The Difference Between Restaurant Bookkeepers and Accountants

Restaurant Bookkeeping & Accounting – How They Compare

foodThere is a fine line between the perceived definition of accounting and bookkeeping. Most people outside of the industry would be hard pressed to describe the difference of each field. Yes, both bookkeepers and accountants have a common shared goal; often overlapping services to support your restaurant business through stages of the financial cycle. In this accounting guide, we explain the main functional differences between bookkeeping and accounting–as well as the roles that bookkeepers and accountants play in helping your business become financially healthy.      

The Bookkeepers Function

functionsBookkeeping is a consistent daily process recording transactions, and essential toward identifying components to make your business profitable. Bookkeeping services are comprised of:    

  • Recording financial transactions
  • Posting debits and credits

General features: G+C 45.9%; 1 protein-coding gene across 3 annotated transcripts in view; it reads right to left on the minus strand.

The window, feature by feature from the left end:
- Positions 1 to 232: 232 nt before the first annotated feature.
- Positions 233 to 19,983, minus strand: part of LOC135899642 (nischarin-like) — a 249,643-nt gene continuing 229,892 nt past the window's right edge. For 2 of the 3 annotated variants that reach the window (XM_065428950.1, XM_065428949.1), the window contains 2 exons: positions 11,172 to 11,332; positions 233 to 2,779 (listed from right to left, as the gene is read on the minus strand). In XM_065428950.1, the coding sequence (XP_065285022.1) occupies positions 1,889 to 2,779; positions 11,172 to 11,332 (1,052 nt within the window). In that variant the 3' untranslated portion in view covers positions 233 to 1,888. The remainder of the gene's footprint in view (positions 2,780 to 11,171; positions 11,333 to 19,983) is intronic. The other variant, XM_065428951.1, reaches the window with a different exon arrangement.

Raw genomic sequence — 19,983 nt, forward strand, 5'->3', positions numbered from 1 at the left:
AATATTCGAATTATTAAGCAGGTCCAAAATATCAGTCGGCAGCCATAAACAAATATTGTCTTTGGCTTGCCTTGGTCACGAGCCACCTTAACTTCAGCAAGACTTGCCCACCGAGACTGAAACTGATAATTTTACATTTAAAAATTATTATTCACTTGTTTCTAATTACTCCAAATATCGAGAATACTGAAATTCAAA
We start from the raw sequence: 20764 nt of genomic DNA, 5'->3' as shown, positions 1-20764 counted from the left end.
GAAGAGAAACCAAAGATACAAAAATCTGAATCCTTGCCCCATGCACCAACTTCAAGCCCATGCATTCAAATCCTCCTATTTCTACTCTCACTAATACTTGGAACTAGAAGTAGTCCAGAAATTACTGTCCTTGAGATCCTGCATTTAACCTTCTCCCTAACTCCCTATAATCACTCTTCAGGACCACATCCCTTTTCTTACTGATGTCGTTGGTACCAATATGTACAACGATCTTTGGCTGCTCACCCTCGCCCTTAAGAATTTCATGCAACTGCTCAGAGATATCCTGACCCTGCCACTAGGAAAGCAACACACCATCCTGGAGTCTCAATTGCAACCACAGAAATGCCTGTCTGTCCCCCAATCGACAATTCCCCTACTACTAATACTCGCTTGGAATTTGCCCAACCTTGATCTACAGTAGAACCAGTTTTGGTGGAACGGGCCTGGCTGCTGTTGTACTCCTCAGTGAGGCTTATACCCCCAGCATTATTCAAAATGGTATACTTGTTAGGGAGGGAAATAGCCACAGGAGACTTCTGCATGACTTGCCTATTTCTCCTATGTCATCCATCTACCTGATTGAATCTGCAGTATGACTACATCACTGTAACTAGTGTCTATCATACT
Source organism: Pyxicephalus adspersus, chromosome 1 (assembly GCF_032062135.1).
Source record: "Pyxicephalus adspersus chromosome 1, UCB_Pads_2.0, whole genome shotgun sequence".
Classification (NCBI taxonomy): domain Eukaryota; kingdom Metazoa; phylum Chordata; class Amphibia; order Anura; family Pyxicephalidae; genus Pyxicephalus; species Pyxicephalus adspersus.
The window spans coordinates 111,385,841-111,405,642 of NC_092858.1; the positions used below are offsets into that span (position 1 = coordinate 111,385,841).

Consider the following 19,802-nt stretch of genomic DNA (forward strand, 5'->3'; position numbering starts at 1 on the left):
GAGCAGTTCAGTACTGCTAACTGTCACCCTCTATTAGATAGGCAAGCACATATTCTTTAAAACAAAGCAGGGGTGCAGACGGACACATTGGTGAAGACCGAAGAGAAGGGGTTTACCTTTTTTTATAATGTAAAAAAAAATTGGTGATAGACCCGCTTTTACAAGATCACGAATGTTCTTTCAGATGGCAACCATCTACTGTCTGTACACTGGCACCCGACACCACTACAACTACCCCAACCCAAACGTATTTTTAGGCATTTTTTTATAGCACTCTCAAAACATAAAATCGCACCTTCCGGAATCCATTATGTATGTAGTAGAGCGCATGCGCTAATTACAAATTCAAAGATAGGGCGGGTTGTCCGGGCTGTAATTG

• Importing daily sales transactions from your restaurant’s POS system
  • Producing/paying invoices
  • Maintaining and balancing subsidiaries, general ledgers, and historical accounts
  • Completing payroll    

Maintaining a general ledger like Quickbooks online is one of the core components of the bookkeeping process and system. The general ledger is a journal where a bookkeeper records several transactions throughout the lifetime of your business: Accounts receivable: debits & credits; accounts payable: bills/paying invoices and payroll. With cloud computing technologies widely available, a ledger is created within specialized accounting software; but it may also be done via computer spreadsheet or a simple-lined sheet of paper.     

The complexity of a bookkeeping software system will usually depend on the size of your restaurant business and the number of transactions that are completed daily, weekly and monthly. All sales and purchases made by your business must be imported or recorded in the ledger; where certain items may require supporting documentation. The IRS gives business owners instructions as to which business transactions require supporting documents.